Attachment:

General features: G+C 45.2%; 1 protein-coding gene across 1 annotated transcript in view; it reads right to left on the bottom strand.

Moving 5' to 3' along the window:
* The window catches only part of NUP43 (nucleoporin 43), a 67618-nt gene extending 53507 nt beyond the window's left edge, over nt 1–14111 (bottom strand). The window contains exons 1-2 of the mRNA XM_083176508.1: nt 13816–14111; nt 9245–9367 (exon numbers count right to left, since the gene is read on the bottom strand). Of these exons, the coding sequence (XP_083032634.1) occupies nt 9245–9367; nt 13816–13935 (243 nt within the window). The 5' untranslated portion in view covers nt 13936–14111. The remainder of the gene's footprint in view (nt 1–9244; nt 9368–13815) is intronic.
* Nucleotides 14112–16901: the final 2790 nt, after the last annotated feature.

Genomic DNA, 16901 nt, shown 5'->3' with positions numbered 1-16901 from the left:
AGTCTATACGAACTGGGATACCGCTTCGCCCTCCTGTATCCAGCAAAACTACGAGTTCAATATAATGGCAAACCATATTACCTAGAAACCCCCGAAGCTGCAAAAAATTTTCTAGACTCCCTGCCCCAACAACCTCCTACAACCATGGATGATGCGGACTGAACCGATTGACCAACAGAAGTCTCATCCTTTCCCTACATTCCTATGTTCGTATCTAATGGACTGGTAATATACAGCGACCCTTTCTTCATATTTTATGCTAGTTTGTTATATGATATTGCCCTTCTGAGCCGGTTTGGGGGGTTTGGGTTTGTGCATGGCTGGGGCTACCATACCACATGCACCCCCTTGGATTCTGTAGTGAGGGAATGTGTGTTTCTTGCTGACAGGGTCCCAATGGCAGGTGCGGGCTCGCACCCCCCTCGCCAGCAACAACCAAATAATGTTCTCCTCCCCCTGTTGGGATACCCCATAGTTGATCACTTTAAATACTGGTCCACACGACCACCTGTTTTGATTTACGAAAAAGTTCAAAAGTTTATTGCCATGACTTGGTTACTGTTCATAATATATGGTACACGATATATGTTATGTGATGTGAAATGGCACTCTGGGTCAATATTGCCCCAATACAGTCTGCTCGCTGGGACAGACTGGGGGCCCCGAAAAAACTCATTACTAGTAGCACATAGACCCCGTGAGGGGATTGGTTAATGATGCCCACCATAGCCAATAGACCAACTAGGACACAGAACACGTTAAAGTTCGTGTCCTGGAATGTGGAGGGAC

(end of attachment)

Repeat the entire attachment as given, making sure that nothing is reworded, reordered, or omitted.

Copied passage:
General features: G+C 45.2%; 1 protein-coding gene across 1 annotated transcript in view; it reads right to left on the bottom strand.

Moving 5' to 3' along the window:
* The window catches only part of NUP43 (nucleoporin 43), a 67618-nt gene extending 53507 nt beyond the window's left edge, over nt 1–14111 (bottom strand). The window contains exons 1-2 of the mRNA XM_083176508.1: nt 13816–14111; nt 9245–9367 (exon numbers count right to left, since the gene is read on the bottom strand). Of these exons, the coding sequence (XP_083032634.1) occupies nt 9245–9367; nt 13816–13935 (243 nt within the window). The 5' untranslated portion in view covers nt 13936–14111. The remainder of the gene's footprint in view (nt 1–9244; nt 9368–13815) is intronic.
* Nucleotides 14112–16901: the final 2790 nt, after the last annotated feature.

Genomic DNA, 16901 nt, shown 5'->3' with positions numbered 1-16901 from the left:
AGTCTATACGAACTGGGATACCGCTTCGCCCTCCTGTATCCAGCAAAACTACGAGTTCAATATAATGGCAAACCATATTACCTAGAAACCCCCGAAGCTGCAAAAAATTTTCTAGACTCCCTGCCCCAACAACCTCCTACAACCATGGATGATGCGGACTGAACCGATTGACCAACAGAAGTCTCATCCTTTCCCTACATTCCTATGTTCGTATCTAATGGACTGGTAATATACAGCGACCCTTTCTTCATATTTTATGCTAGTTTGTTATATGATATTGCCCTTCTGAGCCGGTTTGGGGGGTTTGGGTTTGTGCATGGCTGGGGCTACCATACCACATGCACCCCCTTGGATTCTGTAGTGAGGGAATGTGTGTTTCTTGCTGACAGGGTCCCAATGGCAGGTGCGGGCTCGCACCCCCCTCGCCAGCAACAACCAAATAATGTTCTCCTCCCCCTGTTGGGATACCCCATAGTTGATCACTTTAAATACTGGTCCACACGACCACCTGTTTTGATTTACGAAAAAGTTCAAAAGTTTATTGCCATGACTTGGTTACTGTTCATAATATATGGTACACGATATATGTTATGTGATGTGAAATGGCACTCTGGGTCAATATTGCCCCAATACAGTCTGCTCGCTGGGACAGACTGGGGGCCCCGAAAAAACTCATTACTAGTAGCACATAGACCCCGTGAGGGGATTGGTTAATGATGCCCACCATAGCCAATAGACCAACTAGGACACAGAACACGTTAAAGTTCGTGTCCTGGAATGTGGAGGGAC